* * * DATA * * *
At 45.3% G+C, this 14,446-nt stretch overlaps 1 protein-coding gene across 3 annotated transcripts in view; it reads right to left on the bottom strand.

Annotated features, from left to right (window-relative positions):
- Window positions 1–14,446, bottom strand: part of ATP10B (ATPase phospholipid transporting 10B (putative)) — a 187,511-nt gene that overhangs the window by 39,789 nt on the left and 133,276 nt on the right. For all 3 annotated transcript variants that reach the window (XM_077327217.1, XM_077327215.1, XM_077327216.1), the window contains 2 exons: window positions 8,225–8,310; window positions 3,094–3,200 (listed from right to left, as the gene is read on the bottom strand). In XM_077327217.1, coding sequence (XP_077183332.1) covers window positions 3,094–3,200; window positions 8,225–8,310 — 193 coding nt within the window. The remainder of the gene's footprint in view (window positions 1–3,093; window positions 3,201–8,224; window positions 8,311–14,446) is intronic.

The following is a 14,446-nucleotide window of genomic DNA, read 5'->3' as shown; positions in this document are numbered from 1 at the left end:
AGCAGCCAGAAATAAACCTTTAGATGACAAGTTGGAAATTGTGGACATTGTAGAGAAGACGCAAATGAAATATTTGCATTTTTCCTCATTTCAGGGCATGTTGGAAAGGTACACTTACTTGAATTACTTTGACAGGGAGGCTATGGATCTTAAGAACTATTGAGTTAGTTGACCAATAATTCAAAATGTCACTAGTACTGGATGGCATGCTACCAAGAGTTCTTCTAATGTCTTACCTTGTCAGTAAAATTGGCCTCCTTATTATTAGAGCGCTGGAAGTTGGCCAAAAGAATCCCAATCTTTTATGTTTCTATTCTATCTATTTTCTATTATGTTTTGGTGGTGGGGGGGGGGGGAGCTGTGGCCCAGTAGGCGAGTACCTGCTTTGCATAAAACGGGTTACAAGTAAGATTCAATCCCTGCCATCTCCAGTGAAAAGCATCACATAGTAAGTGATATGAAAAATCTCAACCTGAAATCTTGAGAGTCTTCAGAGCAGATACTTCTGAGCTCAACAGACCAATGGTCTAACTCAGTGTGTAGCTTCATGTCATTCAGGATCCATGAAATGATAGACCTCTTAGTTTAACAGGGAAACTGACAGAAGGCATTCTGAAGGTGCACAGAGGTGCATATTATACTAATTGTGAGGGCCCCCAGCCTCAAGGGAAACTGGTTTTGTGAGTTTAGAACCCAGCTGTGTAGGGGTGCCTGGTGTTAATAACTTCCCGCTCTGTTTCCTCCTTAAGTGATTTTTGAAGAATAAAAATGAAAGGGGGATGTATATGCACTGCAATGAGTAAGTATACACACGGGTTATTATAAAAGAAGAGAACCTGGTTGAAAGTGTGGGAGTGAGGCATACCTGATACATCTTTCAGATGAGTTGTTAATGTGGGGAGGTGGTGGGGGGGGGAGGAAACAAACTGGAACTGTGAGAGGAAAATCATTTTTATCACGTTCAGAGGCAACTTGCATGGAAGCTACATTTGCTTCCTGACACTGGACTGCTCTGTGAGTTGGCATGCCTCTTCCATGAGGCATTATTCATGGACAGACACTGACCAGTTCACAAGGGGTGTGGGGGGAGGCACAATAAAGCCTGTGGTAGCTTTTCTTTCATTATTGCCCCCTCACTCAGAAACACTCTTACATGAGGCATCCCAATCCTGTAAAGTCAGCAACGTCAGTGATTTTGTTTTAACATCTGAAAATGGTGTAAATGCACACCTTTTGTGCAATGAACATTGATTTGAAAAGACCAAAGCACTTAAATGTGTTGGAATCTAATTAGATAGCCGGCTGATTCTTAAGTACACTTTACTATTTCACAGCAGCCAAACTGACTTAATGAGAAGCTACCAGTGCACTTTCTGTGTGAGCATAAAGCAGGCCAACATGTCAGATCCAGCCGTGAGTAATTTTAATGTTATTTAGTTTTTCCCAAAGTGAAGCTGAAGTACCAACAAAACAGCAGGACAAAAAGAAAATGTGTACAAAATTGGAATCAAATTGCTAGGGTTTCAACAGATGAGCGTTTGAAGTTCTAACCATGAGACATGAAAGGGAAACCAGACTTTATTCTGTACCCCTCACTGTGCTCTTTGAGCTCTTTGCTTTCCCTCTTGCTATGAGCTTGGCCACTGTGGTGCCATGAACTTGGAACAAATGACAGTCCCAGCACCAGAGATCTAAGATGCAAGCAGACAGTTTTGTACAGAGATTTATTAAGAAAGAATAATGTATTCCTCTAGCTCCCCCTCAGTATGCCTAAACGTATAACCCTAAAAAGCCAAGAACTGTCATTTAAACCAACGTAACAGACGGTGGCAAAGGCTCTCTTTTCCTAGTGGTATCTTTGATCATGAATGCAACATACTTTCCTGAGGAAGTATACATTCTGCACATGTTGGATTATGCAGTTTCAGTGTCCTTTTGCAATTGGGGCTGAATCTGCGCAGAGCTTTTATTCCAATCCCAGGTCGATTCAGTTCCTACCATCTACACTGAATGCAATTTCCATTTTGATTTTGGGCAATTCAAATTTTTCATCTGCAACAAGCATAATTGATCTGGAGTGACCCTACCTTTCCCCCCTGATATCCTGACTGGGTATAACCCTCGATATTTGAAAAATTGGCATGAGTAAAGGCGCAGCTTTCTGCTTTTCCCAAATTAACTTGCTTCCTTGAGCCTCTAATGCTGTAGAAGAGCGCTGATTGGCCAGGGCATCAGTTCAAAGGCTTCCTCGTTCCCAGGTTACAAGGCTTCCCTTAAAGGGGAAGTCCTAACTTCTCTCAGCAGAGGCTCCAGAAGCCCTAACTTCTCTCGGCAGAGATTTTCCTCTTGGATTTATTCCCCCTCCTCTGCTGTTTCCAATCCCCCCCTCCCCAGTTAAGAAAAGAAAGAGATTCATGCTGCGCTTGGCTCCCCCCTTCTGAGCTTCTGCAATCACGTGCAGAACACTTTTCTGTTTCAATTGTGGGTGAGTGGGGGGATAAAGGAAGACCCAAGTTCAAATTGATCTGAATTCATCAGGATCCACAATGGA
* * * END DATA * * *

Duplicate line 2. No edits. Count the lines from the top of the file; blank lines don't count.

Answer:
Annotated features, from left to right (window-relative positions):